To Pixar and Beyond: Animating the business end of filmmaking

You’d expect a book on the history of Pixar to include lots of drawings, models, and frame blowups. But you’ll find only words in Lawrence Levy’s To Pixar and Beyond: My Unlikely Journey with Steve Jobs to Make Entertainment History.

But then, To Pixar and Beyond is not about animation, design, or storytelling. It’s not even about technology. It’s about money, and its arguably evil twin–the stock market. And yet, if you’re interested in animation, technology, or the movie industry, it’s worth reading.

Levy, a lawyer and a businessman, became the animation company’s Chief Financial Officer (CFO) early in 1995. Steve Jobs, exiled from Apple and the sole owner of Pixar, picked Levy for the job of making the company profitable. The book doesn’t discuss how Pixar creates movies, but Levy clearly respects what he describes as “a level of creative and technical wizardry that I could never have imagined.”

1995 was an important year for Pixar, then a 16-year-old company breaking down barriers but losing money. They were busy finishing their first feature, Toy Story, due for release Thanksgiving week. But their contract with Disney, which financed the film, made future profits almost impossible. Levy’s job was to learn Hollywood’s financial structure, re-negotiate Disney’s contract, and set up an initial public offering (IPO).

Most of the book covers that important year. While Toy Story director John Lasseter and his team struggle to get the movie ready, Levy prepares the IPO. Neither task was easy. Toy Story was the first feature-length computer-animated picture; no one knew if audiences would accept a new type of movie.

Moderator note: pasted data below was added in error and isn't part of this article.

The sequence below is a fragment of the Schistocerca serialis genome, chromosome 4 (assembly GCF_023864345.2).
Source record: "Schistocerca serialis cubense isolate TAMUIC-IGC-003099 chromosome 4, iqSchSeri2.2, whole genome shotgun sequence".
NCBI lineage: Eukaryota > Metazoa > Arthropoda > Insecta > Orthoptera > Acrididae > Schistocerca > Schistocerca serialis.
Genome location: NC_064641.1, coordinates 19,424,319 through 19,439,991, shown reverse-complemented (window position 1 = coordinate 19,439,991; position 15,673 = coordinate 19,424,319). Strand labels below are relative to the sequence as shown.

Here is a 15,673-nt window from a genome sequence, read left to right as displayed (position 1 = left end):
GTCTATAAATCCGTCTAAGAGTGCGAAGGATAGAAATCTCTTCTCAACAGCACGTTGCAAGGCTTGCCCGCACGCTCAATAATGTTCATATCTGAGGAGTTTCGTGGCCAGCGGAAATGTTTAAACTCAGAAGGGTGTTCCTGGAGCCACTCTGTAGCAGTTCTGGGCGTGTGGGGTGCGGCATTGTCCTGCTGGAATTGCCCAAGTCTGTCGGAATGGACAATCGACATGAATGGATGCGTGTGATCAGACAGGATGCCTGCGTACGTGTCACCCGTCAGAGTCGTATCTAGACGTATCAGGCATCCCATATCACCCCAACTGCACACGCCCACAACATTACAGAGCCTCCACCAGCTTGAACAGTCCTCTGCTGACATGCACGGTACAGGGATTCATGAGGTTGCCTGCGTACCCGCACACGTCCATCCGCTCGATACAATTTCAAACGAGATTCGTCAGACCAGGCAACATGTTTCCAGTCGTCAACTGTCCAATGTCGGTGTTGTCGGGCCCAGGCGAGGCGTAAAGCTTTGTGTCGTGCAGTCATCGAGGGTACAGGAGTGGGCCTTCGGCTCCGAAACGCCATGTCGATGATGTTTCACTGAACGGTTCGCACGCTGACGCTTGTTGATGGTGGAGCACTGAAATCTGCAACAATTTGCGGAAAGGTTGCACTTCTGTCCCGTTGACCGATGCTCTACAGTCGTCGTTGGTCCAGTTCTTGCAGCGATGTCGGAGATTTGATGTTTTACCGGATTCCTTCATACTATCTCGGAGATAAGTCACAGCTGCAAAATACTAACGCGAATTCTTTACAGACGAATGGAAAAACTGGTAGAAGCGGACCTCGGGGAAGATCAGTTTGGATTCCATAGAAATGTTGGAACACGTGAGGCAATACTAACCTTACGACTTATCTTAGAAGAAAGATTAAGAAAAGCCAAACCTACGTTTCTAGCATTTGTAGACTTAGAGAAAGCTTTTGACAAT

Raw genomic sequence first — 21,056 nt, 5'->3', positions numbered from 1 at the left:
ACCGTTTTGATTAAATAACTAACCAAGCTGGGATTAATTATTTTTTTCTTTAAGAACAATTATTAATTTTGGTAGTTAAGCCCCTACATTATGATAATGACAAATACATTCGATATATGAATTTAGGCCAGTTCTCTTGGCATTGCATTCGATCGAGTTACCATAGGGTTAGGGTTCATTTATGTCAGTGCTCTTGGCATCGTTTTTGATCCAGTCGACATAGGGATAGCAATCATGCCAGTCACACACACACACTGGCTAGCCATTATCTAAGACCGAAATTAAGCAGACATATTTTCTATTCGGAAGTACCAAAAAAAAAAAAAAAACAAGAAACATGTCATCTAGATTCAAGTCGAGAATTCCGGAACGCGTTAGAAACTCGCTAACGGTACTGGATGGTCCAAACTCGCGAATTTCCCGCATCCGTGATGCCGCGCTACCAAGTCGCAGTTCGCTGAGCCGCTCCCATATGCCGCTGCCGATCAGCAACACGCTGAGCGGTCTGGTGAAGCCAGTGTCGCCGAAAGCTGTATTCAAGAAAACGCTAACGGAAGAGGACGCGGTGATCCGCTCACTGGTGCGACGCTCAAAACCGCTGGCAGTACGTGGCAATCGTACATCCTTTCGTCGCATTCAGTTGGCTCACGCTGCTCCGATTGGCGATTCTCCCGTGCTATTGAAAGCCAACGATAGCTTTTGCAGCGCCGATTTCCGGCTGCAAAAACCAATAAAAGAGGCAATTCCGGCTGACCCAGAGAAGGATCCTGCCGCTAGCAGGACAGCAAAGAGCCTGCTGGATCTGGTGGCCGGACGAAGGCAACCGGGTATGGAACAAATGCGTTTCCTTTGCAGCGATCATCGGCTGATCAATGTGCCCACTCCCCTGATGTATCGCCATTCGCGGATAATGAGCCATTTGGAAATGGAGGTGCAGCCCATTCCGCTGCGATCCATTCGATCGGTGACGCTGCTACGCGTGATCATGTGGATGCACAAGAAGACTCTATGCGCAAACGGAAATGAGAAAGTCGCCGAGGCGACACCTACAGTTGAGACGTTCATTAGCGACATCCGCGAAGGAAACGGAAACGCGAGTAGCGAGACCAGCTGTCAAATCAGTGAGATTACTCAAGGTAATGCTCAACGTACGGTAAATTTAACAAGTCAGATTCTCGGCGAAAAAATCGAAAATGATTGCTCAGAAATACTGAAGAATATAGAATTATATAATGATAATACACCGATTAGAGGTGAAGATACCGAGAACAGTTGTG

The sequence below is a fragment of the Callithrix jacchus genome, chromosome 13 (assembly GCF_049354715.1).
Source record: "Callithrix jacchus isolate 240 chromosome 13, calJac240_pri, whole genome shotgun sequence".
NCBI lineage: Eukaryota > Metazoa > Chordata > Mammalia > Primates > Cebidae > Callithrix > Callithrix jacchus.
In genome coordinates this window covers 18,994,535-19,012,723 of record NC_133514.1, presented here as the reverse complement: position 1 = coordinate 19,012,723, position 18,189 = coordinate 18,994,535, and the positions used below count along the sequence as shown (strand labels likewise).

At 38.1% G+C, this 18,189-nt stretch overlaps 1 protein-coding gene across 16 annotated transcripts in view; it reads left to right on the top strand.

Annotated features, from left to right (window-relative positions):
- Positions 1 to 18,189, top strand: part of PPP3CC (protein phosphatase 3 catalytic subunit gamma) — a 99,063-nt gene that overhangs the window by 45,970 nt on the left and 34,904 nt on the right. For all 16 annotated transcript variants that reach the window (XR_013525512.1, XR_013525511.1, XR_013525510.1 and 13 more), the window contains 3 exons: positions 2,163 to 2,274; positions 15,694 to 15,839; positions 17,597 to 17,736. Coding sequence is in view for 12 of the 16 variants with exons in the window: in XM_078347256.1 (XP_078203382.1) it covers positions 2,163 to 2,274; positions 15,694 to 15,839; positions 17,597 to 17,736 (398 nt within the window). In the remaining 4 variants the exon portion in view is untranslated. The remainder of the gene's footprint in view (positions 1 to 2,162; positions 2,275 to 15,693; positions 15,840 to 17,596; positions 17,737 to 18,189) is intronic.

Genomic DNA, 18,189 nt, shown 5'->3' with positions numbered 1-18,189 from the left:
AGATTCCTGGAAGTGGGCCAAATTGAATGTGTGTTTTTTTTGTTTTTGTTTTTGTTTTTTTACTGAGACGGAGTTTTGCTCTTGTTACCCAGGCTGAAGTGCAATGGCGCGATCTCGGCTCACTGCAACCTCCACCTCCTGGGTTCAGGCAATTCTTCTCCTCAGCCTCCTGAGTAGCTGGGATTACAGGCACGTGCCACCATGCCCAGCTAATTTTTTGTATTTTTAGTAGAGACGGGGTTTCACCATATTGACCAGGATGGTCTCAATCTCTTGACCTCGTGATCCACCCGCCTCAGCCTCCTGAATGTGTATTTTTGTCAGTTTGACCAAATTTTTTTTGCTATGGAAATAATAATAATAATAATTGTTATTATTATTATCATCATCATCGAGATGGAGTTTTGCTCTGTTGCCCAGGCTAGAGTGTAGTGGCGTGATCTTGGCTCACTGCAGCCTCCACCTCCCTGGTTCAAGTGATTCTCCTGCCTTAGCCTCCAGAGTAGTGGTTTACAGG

Jobs pushed Levy to make the IPO happen as soon as possible. The book paints a surprisingly positive portrait of Jobs, with whom Levy developed a close friendship. Levy acknowledges the sociopathic Jobs that other employees knew; it just wasn’t his experience. On his first day at the studio, an employee told him that “Pixar lives in fear of Steve.”

Steve Jobs, from Alex Gibney’s documentary Steve Jobs: The Man in the Machine

Levy may be a lawyer, but he doesn’t write like one. His clear, easy-to-read prose help explain a lot about how money works. He describes IPOs, stock options, contract details, and the market in general in ways that make it clear to people who can barely balance a checkbook. He has an entertaining gift for metaphor, telling us that a Disney executive “was handing me a lifeline, and apologizing because it wasn’t in my favorite color.”

Toy Story made its Thanksgiving deadline, and the IPO happened the same week. That was fortuitous. The movie was an immediate hit of huge proportions, and everyone wanted a piece of Pixar. It was that IPO, and not Apple, that made Steve Jobs a billionaire.

Toy Story

The simultaneous premiere and IPO also gives the book a spectacular happy ending–only two thirds of the way through. Then we follow Levy as he helps Pixar mature. He arranges a new contract with Disney, gives Lasseter and the rest of the creative team artistic freedom, and eventually sells Pixar in a way that makes everybody happy.

Yes, it’s definitely Levy’s version of the story.

Levy goes off the deep end in the last three chapters, telling us about his discovery of Eastern spiritual practices. I have nothing against his religion, but it seemed out of place in this book.

I write about technology and cinema, and To Pixar and Beyond didn’t tell me anything I didn’t already know about either of these subjects. But it taught me a considerable amount about the finances that make technology and cinema possible. I enjoyed the book. And yet…as I read about IPOs and contract negotiations, I kept wanting to sneak into another room and watch Lasseter finish the final touches to Toy Story.